Keywords: Parameterizations, Parameterization, Algorithm, Probability Density, Probability Distribution, Pdf, Drake Passage, Kuroshio, Gulf Stream Ect, Cold Tongue, Indian Ocean, Pacific Ocean, Southern Oceans, Atlantic Ocean, Tropics, Sea-State
Brolley, J. M. (2004).
Experimental Forest Fire Threat Forecast. Master's thesis, Florida State University, Tallahassee, FL.
Abstract: Climate shifts due to El Niño (warmer than normal ocean temperatures in the tropical Pacific Ocean) and La Niña (cooler than normal) are well known and used to predict seasonal temperature and precipitation trends up to a year in advance. These climate shifts are particularly strong in the Southeastern United States. During the winter and spring months, El Niño brings plentiful rainfall and cooler temperatures to Florida. Recent los Niños occurred in 1997-1998, one of the strongest on record, with another mild El Niño in 2002-2003. Conversely, La Niña is associated with warm and dry winter and spring seasons in Florida. Temperature and precipitation affect wildfire activity; interannual drivers of climate, like ENSO, have an influence on wildfire activity. Studies have shown a strong connection between wildfires in Florida and La Niña, with the more than double the average number of acres burned (O'Brien et al 2002; Jones et al. 1999). While this relationship is important and lends a degree of predictability to the relative activity of future wildfire seasons, human activities such as effective suppression, prescribed burns, and ignition can play an equally important role in wildfire risks. This study forecasts wildfire potential rather than actual burn statistics to avoid complications due to human interactions. This wildfire threat potential is based upon the Keetch-Byram Drought Index (KBDI). The KBDI is well suited as a seasonal forecast medium. It is based on daily temperature and rainfall measurements and responds to changing climate and weather conditions on time scales of days to months, and this index is high during dry warm weather patterns and low during wet cool patterns. The KBDI has been widely used in forestry in the Southeastern United States since its development in the 1970's, with foresters and firefighters have a good level of familiarity with the index and its applications. The KBDI is calculated daily and used as an index by wildfire managers. This study calculates wildfire potential using a statistical method known as bootstrapping. Many datasets contain approximately a half-century of data, and the limited dataset will introduce biases. Bootstrapping can remedy bias by simulating thousands of years of data, which retain the climatology for the past half-century. Bootstrapping preserves the mean but not the variance. By incorporating this method, this study will improve long-term forest fire risks that will become useful for those living or working near forests and assist in managing forests and wildfires. The Southeast Climate Consortium will also be issuing wildfire risk forecast for Florida and parts of Alabama and Georgia based on ENSO phase and the KBDI. Climate information and ENSO predictions are better served by incorporating them with known climate indices that are routinely used in the forestry sector. Wildfire managers and foresters operationally use the KBDI to monitor and predict wildfire activity (O'Brien et al. 2002). Meteorologists at the Florida Division of Forestry have demonstrated the validity of the KBDI as an indicator of potential wildfire activity in Florida (Long 2004). They showed that the value of the KBDI is not as important as the deviation from the monthly average. The wildfire risk forecast is based on the probabilities of KBDI anomalies and will present the probabilities associated with large deviations from the seasonal normal.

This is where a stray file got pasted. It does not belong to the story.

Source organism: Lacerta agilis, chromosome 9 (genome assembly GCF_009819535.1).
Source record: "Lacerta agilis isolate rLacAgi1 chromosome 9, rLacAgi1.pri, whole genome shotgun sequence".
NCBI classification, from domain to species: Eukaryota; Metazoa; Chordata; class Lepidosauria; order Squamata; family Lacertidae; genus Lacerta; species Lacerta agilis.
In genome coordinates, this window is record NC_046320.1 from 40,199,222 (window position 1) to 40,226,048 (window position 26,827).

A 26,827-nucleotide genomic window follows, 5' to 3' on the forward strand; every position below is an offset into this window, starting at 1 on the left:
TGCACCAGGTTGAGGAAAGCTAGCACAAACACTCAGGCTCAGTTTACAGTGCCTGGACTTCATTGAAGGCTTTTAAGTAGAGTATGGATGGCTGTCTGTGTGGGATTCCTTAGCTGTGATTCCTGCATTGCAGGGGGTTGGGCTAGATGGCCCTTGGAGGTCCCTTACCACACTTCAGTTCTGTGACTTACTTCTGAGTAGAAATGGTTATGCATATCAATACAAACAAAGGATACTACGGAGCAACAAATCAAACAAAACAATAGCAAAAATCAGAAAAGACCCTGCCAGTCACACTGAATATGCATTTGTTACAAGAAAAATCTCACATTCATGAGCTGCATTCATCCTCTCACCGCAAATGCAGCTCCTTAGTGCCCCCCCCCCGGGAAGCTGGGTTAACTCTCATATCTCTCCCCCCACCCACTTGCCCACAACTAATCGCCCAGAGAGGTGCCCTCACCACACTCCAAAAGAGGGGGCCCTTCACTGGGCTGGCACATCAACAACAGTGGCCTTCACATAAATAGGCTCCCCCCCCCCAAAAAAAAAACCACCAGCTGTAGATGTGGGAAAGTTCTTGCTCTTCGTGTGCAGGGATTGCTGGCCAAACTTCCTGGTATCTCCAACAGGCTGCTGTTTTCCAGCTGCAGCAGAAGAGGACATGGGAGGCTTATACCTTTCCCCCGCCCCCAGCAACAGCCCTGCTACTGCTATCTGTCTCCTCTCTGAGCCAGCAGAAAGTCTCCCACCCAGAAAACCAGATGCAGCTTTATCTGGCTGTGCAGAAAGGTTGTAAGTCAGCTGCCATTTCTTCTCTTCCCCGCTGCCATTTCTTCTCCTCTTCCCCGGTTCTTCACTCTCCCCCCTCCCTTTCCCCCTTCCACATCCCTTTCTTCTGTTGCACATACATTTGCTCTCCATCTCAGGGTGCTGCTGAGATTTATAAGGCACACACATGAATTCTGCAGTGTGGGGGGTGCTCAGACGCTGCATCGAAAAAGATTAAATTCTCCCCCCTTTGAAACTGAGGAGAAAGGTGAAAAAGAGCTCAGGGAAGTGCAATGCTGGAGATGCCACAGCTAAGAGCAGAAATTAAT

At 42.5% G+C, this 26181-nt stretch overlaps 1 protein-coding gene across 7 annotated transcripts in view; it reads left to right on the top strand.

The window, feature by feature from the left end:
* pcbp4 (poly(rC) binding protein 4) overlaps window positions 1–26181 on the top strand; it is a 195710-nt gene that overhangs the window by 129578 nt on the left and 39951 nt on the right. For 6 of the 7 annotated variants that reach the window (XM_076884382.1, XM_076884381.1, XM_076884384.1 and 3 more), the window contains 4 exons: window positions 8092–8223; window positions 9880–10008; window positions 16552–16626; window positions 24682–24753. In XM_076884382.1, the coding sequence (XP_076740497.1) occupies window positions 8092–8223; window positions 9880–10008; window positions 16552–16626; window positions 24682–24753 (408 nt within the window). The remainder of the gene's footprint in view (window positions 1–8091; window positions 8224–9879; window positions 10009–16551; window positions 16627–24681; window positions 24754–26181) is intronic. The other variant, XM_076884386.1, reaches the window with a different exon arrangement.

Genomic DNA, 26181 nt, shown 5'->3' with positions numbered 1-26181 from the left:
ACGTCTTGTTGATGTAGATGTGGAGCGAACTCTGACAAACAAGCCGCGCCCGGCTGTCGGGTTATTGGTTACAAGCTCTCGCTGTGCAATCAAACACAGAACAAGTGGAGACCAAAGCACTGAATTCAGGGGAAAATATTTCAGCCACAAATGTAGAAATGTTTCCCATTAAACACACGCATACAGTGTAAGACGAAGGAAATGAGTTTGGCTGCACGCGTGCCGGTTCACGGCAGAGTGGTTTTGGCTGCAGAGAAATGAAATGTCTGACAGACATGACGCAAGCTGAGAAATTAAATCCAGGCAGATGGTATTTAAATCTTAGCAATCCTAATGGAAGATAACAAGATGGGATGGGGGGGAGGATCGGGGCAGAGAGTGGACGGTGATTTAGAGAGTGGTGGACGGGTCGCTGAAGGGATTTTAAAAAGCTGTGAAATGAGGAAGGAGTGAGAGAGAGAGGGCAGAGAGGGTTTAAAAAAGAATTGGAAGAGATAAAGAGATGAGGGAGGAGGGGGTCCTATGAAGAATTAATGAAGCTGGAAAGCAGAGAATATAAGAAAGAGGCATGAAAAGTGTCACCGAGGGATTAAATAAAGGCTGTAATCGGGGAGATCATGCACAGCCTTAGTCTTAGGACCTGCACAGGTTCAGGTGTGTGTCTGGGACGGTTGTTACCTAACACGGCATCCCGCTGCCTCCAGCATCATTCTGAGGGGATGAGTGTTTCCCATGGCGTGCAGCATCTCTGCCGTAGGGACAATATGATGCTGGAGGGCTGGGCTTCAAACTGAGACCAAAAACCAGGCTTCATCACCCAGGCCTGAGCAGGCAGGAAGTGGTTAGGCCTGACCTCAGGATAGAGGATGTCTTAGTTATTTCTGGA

Briggs, K. (2006).
ENSO Event Reproduction: A Comparison of an EOF vs. A Cyclostationary (CSEOF) Approach. Master's thesis, Florida State University, Tallahassee, FL.